On January 1, 2017, the New Jersey Criminal Justice Reform Act took effect and functionally ended the money bail system throughout the state. In its place, a new system based on risk-assessment was implemented. Detention is no longer based on whether or not you can post bail, but whether you are deemed to be a flight risk or a danger to public safety.
How Does the NJ Bail Reform Process Work?
The bail reform process works on the assumption that innocent people should not be in jail. Unless you are facing life imprisonment, all defendants are entitled to the presumption that they will be released.
Public Safety Assessments
Defendants that are arrested now either receive a complaint-summons or a complaint warrant. Individuals who get a complaint-summons receive a court date and are then released, possibly with conditions. Those charged with a complaint-warrant are taken into custody and then will be assessed by a judge within 48 hours on a public safety assessment (PSA). The PSA is an objective screening tool that helps the judge determine whether to release or detain an individual based on past criminal or court history and what, if any, conditions of release should be set. These conditions could be things like phone calls or meetings with a pretrial services officer, electronic monitoring or house arrest.
Pretrial Detention Hearings
If no motion for detention is made, the defendant is released. If a motion is filed, a pretrial detention hearing is scheduled to occur within 3-5 business days. The prosecution must then demonstrate that no conditions of release could possibly assure the public’s safety or that the defendant will return to court. If they are unable to demonstrate that the defendant is a public safety risk or a flight risk, they are released. If the prosecution is able to provide satisfactory reasoning that the defendant is a risk, they will be detained in jail.
Pretrial Detention Time Limits
As part of the bail process reform, there is now also a limit on the amount of time an individual can be detained before receiving a trial. These speedy trial rules limit how long a defendant can be jailed while a case is settled.
Benefits of the Bail Reform Process
Under the money bail system, judges were forced to set bail in most cases. This had two negative effects. The first was that many individuals in the State of New Jersey were being held solely because they did not have the means to post bail. These people could end up jailed for months or even years for low level offenses simply because they did not have the ability to make bail, despite being innocent until proven guilty.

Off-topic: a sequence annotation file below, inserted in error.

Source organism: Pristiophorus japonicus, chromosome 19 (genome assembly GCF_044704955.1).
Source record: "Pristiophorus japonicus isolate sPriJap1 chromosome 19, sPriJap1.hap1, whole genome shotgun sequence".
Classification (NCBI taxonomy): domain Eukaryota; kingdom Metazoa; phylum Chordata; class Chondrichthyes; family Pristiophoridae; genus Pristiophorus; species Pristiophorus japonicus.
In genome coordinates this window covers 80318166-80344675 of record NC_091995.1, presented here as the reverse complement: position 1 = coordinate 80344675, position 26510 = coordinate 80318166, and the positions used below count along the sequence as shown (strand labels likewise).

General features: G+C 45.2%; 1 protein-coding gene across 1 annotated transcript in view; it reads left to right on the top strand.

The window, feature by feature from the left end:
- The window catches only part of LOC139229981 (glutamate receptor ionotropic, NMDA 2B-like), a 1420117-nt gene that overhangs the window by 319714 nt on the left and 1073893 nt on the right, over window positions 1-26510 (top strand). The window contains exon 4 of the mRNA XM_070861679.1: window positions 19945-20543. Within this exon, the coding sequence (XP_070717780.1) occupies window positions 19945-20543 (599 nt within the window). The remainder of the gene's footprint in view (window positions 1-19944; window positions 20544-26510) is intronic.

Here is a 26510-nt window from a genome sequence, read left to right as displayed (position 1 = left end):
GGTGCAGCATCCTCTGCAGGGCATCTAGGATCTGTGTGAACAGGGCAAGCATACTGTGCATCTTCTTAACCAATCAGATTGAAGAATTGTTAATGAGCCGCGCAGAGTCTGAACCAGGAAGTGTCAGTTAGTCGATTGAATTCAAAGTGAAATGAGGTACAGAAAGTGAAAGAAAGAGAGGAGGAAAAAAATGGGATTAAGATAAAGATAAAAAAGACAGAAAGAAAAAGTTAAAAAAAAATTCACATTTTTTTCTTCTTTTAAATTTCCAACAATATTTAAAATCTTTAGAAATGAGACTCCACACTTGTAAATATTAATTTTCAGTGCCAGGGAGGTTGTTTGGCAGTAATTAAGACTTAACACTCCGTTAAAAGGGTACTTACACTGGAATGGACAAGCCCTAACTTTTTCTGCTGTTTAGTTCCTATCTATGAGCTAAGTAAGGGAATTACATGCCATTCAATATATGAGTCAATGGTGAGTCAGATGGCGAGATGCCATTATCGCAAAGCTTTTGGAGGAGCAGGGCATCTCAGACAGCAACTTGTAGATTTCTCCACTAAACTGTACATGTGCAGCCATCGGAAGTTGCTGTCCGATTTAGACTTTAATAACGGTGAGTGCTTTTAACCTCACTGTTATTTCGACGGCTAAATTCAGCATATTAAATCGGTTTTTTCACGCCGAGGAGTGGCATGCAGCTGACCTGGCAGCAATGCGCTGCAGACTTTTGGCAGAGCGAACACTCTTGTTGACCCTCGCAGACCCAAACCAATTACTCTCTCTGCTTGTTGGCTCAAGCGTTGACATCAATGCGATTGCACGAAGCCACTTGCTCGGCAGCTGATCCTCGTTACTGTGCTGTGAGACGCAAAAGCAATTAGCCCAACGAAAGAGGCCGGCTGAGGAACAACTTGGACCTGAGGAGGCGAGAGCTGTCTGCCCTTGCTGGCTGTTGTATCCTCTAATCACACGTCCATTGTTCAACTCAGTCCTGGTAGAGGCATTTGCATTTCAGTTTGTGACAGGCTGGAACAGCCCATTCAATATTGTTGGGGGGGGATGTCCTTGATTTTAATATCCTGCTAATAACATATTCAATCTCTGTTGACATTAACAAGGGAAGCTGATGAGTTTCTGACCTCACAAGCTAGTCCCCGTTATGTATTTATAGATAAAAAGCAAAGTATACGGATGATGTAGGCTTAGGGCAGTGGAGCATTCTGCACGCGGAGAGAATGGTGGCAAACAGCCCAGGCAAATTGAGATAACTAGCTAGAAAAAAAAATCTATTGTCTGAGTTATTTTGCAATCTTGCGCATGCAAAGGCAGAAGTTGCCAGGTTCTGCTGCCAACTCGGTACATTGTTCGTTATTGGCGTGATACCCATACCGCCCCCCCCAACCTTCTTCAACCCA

The second was that truly dangerous defendants with the monetary means could post bail and be on their way and there was little the court system could do about it.
The biggest benefit of release is that a person accused of a crime can still maintain a stable life for themselves and their family. Detention causes financial stress, as those detained often lose their job and thus can find the cost of paying rent or caring for loved ones an impossible proposition. This strain often forced those detained into accepting plea bargains to crimes they did not commit in order to speed up the process and often left them with criminal records, making finding housing, employment and education an insurmountable task. The new bail reform and the speedy trial rules help alleviate some of this stress.
The new system is fairer to people with limited financial means, to those who have not committed serious offenses and those that are not threats to public safety or flight risks. Additionally, the system now has the power to detain dangerous individuals that otherwise could buy their way to release.
Need Help the New Bail Reform Process?
It can be daunting facing down the court system, especially after a complaint-warrant, where the possibility of being detained exists. At Schneider Freiberger, we are experienced with the pretrial justice system. We can help you obtain release, avoid detention and represent you when your day in court arrives. Let us help you with your case today.